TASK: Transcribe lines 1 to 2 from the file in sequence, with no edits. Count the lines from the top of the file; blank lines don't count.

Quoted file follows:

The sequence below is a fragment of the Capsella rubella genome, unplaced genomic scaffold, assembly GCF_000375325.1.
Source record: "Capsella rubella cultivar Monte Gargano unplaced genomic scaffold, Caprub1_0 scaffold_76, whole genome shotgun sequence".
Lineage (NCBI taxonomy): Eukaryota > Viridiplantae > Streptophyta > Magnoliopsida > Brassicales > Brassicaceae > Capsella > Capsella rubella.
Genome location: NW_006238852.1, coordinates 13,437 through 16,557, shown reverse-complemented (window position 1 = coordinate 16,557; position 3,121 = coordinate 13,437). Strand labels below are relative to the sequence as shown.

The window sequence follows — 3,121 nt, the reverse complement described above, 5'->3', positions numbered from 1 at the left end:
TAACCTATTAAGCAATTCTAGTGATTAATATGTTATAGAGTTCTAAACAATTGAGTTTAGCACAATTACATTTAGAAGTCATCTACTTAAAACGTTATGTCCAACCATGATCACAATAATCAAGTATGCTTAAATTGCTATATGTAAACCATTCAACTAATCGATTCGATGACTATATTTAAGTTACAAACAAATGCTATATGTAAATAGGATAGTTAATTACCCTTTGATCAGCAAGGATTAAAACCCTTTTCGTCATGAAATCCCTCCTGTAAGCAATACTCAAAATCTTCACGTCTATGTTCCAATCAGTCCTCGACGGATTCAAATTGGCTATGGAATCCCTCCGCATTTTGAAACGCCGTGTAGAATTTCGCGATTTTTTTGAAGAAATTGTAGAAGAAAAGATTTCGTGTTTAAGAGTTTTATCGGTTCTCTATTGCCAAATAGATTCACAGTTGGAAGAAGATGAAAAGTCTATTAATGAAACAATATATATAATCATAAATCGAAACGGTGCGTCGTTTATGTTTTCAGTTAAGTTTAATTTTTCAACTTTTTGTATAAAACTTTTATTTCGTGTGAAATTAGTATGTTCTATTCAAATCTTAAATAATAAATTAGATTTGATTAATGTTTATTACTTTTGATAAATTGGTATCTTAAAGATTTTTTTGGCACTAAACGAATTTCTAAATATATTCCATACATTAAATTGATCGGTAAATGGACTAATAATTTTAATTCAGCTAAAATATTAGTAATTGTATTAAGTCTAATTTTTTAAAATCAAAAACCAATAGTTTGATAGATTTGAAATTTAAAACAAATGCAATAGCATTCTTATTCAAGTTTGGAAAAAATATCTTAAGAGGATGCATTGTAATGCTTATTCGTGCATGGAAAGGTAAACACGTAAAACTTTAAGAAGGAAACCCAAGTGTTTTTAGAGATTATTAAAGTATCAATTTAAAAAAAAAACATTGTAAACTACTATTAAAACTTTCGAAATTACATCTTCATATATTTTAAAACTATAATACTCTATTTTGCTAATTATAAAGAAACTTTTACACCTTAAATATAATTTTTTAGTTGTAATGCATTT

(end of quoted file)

The sequence below is a fragment of the Capsella rubella genome, unplaced genomic scaffold, assembly GCF_000375325.1.
Source record: "Capsella rubella cultivar Monte Gargano unplaced genomic scaffold, Caprub1_0 scaffold_76, whole genome shotgun sequence".